I am planning to rebuild the front end on my '70 convertible soon. I am not a mechanic but have managed to muddle my way through things like a new intake, carb, distributor, steering wheel, shocks, export brace, remote mirror etc with the help of some googlng and youtube. However this task feels a bit more daunting so I am debating whether to just pay someone to do it. I have bought new Moog upper and lower control arms, tie rods, sleeves, strut rod bushings and sway bar links as well as a new power steering control valve, cylinder and all new hoses.
So, without a hoist or a ton of mechanical knowledge, is this something I should tackle on my own or no? Can anyone offer a basic step by step or order of removal/replacement and or tips? Do I have most of what I should need or should I also do coils/perches/isolators/strut rods/spindles/special tools or anything else?
Royce has much experience. I just did this but differently in that my components were in good shape and some new-ish. I just wanted to restore all the parts and replace the strut bushings. So I took it all apart on jack stands.
Sounds like you know your way around a torque wrench from your previous “muddling”. You are working on steering so you want to get it right. Inspect those spring perch’s well in the rubber area.
Take your time and get the shop manual, it is your friend. Also, be aware that there is supposed to be several safety cotter pins in several bolts. Put them back in.
Your biggest enemy in this is rusted bolts, nuts and cotter pins. Your need a coil spring compressor to do it also. Remove the sway bar first and reinstall last. Didn’t notice sway bushings on your list? Then the strut rod front nut and leave the rear nut alone. That way you won’t change the lower control arm adjustment. New spring lower perches are good to change also right now along with the upper coil spring insulator. Unless your strut rods are rusted out badly, they don’t need replacing. Unless you want pricy adjustable ones. After you get the strut rod bushing done, then unbolt them at the lower arm spots. Replace the lower control arm making note where the camber adjusters are. (the eccentric on the frame) Remove the shock, compress the coil spring (very carefully, if it breaks loose and hits you, they can be deadly), then remove the upper arm. Watch for shims behind the upper arm’s attaching bolts.
Use the old tierod stuff to setup the new ones. Don’t tighten anything until it’s on the ground and bounce it a few times to settle everything in. While on the ground tighten everything up.
Drive it a few times and while still on the ground loosen and retighten the suspension.
Make sure you use a good set of jack stands under it. To compress the coil spring, I use a jack on the lower control arm and jack it up enough to lift up the car. Then tighten the compressor some more, jack again, tighten some more. The weight of the car helps to compress the spring easier. Don’t hang the brakes on the hoses, good way to break them internally and not know it.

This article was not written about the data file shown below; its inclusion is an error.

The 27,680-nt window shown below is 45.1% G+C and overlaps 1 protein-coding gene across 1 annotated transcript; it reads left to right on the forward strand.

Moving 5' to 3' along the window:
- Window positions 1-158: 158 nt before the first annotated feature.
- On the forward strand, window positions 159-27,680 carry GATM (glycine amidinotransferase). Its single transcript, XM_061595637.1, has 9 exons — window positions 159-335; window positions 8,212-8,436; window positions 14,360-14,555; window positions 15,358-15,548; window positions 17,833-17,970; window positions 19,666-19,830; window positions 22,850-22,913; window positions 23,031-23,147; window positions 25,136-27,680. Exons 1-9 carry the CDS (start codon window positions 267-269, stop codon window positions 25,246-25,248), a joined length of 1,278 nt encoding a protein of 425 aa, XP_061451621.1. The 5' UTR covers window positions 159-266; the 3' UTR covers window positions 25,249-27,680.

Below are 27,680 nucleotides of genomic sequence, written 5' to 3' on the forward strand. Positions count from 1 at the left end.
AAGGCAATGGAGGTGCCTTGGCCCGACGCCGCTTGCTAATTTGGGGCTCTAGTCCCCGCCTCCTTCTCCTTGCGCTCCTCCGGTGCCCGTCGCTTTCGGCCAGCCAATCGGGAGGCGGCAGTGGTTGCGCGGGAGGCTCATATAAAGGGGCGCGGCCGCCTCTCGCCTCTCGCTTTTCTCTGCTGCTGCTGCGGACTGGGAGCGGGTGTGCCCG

Not absolutely necessary, but a huge “nice to have” when not working on a lift is an impact gun of some sort be it pneumatic or cordless, it will make the work much more enjoyable. Still doable without impact tools but it will take much longer and be much sweatier when not on a lift as it is harder to get good leverage and positioning on your back.
I’ve done plenty of work without impact tools, and generally don’t use power tools for most work on my fleet of classics to prevent damage, but crusty suspension gets into the sweaty work fast, so just double your beer budget if you don’t have the impact tools.
I just finished rebuilding the front suspension on my 68 in my garage with the car sitting on jack stands. It’s not particularly complicated, just lots of grunt work. The only special tool I bought was a spring compressor. I made a quick and dirty ball joint separator using a 1/2” coupling nut and two bolts. Rather than take everything off all at once, I replaced both lower arms first, then removed the springs and did the uppers. That way the spindle stays connected to one ball joint at all times and you don’t need to disconnect the brake line or fight with wire trying to hang it out of the way.
I just finished my whole front end and the steering too this last month. I too hot the Mook upper and lower control arms as they come with new ball joints so just pushed all the old. You will want the new spring perches too that articulate as they are so much better. I got new springs as I wanted the front lower by one inch. WCCC has a free loaner spring compressor I borrowed and worked well. That helped to make a scary job easy.
The tirods I only ended up replacing the inners as the outters were fine. I cleaned up all the rust, and repainted everything black while I was doing it. I
Just put new rubber bushings on the study rods and made new “eyes” the whole the go through out of a piece of sink pipe as they are usually rusted out. The rods should be fine. I have lots of photos I haven’t posted yet but can if you want to see what I did.
I am like you having never done this but studied a lot of videos. I have no air tools, didn’t need them. Only basic power tools. Didn’t really use them. Mostly need some good big wrenches. I used PB Blaster penetrating oil before trying to crack any 50 year old nuts. Works fast and well.
I just used floor jack stands. It was probably the most daunting project yet but very satisfying to complete by myself! I took my time doing a little every day then hit on the weekend. I figure I spent two weeks doing that way working around my regular job schedule.
Then I tackled the power steering but that is a whole another project!